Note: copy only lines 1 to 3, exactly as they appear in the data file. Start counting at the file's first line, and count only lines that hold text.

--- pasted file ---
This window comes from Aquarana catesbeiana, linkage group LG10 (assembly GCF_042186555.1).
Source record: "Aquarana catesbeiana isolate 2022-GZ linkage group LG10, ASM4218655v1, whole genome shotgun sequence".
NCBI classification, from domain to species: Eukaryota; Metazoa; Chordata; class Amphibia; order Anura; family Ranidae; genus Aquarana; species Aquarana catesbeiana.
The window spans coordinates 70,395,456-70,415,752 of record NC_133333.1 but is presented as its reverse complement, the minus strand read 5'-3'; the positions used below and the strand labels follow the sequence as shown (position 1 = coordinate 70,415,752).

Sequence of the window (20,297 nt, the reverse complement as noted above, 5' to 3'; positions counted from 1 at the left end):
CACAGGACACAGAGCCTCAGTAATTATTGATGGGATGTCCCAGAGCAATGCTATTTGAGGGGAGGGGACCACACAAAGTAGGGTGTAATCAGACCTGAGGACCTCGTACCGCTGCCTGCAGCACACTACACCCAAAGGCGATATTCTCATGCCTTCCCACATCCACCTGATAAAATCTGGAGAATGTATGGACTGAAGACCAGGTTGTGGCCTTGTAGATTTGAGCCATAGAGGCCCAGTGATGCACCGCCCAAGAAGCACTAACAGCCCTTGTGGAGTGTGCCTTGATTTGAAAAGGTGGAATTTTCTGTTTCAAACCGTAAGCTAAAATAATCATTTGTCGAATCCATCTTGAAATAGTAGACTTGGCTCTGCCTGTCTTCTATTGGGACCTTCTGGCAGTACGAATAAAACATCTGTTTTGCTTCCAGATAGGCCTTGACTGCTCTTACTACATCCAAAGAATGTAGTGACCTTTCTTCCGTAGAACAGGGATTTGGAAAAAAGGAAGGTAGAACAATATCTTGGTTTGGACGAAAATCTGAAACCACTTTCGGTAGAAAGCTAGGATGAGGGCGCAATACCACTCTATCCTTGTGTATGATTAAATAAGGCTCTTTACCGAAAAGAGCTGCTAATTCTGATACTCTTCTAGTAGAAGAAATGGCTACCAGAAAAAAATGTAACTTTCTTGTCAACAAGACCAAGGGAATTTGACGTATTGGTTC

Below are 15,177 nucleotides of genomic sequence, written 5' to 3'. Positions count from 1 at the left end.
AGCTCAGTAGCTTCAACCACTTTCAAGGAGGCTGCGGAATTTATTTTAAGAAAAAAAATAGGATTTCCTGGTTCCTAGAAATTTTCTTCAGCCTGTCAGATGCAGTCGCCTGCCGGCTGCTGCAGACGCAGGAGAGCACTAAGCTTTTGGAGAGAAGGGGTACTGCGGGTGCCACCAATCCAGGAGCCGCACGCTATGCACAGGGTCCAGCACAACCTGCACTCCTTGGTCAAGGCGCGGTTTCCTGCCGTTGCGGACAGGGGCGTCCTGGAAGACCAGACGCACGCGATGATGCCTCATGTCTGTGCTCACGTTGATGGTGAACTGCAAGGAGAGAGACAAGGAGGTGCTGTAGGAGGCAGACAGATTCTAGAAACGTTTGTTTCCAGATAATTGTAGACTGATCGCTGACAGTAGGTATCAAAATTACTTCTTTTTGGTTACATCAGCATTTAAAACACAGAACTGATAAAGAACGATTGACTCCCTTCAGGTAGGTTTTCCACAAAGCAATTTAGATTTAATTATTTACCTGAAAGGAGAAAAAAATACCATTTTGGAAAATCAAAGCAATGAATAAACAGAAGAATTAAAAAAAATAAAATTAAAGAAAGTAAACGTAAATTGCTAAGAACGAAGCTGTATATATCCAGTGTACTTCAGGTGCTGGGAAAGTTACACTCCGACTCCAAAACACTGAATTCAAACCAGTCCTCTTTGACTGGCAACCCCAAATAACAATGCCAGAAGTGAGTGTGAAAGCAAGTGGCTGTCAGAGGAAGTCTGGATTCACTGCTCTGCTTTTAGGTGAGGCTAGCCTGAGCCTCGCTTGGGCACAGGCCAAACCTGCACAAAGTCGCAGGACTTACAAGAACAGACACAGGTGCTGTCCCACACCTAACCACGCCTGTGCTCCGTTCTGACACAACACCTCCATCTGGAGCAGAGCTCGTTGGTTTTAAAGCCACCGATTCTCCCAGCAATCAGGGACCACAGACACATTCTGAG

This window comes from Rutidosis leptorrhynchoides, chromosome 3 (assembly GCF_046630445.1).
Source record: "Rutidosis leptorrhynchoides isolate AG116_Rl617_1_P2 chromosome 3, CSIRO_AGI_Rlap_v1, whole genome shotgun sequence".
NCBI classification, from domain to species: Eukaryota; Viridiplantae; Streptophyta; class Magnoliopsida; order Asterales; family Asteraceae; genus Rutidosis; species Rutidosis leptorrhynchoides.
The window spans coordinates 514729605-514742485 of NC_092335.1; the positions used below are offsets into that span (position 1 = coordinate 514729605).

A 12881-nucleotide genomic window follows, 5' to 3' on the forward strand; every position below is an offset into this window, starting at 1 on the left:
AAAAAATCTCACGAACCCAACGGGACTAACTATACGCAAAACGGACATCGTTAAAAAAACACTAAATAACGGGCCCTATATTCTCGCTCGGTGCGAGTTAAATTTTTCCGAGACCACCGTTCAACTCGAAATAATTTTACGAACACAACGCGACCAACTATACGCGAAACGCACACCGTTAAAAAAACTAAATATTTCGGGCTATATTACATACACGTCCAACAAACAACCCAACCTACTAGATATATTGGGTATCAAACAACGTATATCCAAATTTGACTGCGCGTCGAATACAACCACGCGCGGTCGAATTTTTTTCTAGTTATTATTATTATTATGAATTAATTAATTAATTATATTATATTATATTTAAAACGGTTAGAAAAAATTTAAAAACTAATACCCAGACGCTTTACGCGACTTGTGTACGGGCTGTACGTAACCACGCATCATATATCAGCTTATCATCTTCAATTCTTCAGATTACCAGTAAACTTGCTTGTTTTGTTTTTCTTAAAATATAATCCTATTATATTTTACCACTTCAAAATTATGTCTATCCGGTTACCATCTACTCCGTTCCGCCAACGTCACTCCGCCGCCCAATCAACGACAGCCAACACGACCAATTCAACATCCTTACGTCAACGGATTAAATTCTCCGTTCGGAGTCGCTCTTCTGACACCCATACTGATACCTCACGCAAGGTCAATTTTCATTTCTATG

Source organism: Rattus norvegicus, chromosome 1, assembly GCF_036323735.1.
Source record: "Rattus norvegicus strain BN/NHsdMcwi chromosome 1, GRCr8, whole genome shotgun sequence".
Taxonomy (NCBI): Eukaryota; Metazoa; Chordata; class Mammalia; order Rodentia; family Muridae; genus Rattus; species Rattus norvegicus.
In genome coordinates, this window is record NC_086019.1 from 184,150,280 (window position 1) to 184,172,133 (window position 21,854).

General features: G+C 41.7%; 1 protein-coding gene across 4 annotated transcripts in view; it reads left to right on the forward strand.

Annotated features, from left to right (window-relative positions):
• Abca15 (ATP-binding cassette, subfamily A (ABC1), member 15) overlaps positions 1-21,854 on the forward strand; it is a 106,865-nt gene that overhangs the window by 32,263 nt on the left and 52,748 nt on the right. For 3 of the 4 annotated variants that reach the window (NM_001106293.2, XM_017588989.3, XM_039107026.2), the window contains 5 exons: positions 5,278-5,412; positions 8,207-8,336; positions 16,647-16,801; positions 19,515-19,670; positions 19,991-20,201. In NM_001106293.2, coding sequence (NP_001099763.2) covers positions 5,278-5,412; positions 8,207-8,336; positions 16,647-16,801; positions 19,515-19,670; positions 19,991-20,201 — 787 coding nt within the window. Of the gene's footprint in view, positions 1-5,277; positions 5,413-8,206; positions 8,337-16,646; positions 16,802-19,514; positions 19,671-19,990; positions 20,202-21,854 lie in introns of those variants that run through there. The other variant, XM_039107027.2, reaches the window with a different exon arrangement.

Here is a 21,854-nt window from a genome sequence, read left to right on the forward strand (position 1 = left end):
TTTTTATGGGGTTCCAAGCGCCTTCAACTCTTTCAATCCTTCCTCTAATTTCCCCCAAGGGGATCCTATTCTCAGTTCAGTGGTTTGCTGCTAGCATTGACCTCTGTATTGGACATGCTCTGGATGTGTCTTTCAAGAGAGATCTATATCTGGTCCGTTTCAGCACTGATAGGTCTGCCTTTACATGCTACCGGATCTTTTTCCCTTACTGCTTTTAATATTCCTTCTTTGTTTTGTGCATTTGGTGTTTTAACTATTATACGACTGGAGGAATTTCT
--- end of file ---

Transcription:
This window comes from Aquarana catesbeiana, linkage group LG10 (assembly GCF_042186555.1).
Source record: "Aquarana catesbeiana isolate 2022-GZ linkage group LG10, ASM4218655v1, whole genome shotgun sequence".
NCBI classification, from domain to species: Eukaryota; Metazoa; Chordata; class Amphibia; order Anura; family Ranidae; genus Aquarana; species Aquarana catesbeiana.